verse effects in this group of patients. From a pool of more than 1,000 patients with myasthenia gravis treated with ChE inhibitors, Arsura and colleagues (1987) present detailed clinical descriptions of drug-related hypotensive events in 12 patients (7 men, 5 women, mean age 62.6 years). Among these 12 case studies, 8 hypotensive events occurred after edrophonium, 2 after neostigmine, and 2 after PB. The proximal causes of documented syncopal or near-syncopal episodes were severe sinus bradycardia, junctional bradycardia, or complete atrioventricular (A-V) dissociation in nine patients and paradoxic sinus tachycardia in two others. None had obvious preceding signs of cholinergic excess, but all 12 patients had documented new exposure to or upward dose adjustment of their AChE-inhibiting medications, temporally consistent with the onset of the hypotensive episode. Also, the patients showed a strong tendency to respond to atropine and/or to reduce or discontinue use of the anticholinesterase drug, arguing against myasthenia gravis as the primary cause of the adverse event. Based on this review of more than 1,000 patients with myasthenia gravis treated with AChE inhibitors, the estimated frequency of such drug-related syncopal or presyncopal events is approximately 1 percent. The authors advise extreme caution in the use of this class of medications in all patients with pre-existing conduction defects and in the elderly, the groups that seem most prone to medication-precipitated hypotensive episodes.

Considerable clinical experience of adverse cardiovascular events also exists in relation to the use of AChE inhibitors for postanesthesia reversal of non-depolarizing muscle relaxants (e.g., d-tubocurare and pancuronium). Owens and colleagues (1978) studied 93 elderly patients (age > 65 years) undergoing general anesthesia for elective surgery. In this setting, 43 patients were treated with neostigmine and atropine and 50 with PB and atropine (all agents administered intravenously), and monitored for 90 minutes for the occurrence of postoperative cardiac dysrhythmias. Twenty-three percent of all patients experienced abnormal cardiac rhythms. Among those treated with neostigmine, 35 percent exhibited arrhythmias compared to 14 percent among the PB group, a statistically significant difference. The most commonly observed dysrhythmias were due to prolonged atrioventricular conduction resulting in bradycardia or A-V block. The authors concluded that the muscarinic effects of PB are associated with fewer cardiac side effects than those of neostigmine.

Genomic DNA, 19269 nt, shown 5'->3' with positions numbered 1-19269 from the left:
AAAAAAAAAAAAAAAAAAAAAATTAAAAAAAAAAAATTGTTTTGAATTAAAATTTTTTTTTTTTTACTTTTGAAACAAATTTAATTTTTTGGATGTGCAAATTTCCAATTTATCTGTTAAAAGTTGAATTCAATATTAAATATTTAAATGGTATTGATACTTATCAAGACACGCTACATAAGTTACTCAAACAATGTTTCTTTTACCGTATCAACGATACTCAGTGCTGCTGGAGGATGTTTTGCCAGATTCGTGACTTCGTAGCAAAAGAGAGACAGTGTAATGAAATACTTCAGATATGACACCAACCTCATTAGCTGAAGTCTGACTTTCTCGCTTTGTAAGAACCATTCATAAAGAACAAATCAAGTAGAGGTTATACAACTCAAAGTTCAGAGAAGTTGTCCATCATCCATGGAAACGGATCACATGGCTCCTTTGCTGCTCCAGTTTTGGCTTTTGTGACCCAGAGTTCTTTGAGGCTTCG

Arad and colleagues (1992a) explored the cardiovascular effects of PB on eight hypertensive patients treated with beta-adrenergic blockers (propranolol and atenolol). In this double-blind, crossover study, patients were treated with 30 mg of oral PB or placebo three times daily for 2 days. PB caused no significant effect on heart rate, plasma catecholamine levels, or resting blood pressure. Both systolic and diastolic blood pressure increased with exercise intensity, although a small but statistically significant decrease in diastolic blood pressure with exercise was noted during PB treatment. The authors attributed this to a mild decrease in peripheral vascular resistance (PVR) induced by the parasympathomimetic action of PB. Given the fact that patients with essential hypertension demonstrate increased PVR and that beta-blockers tend to further increase

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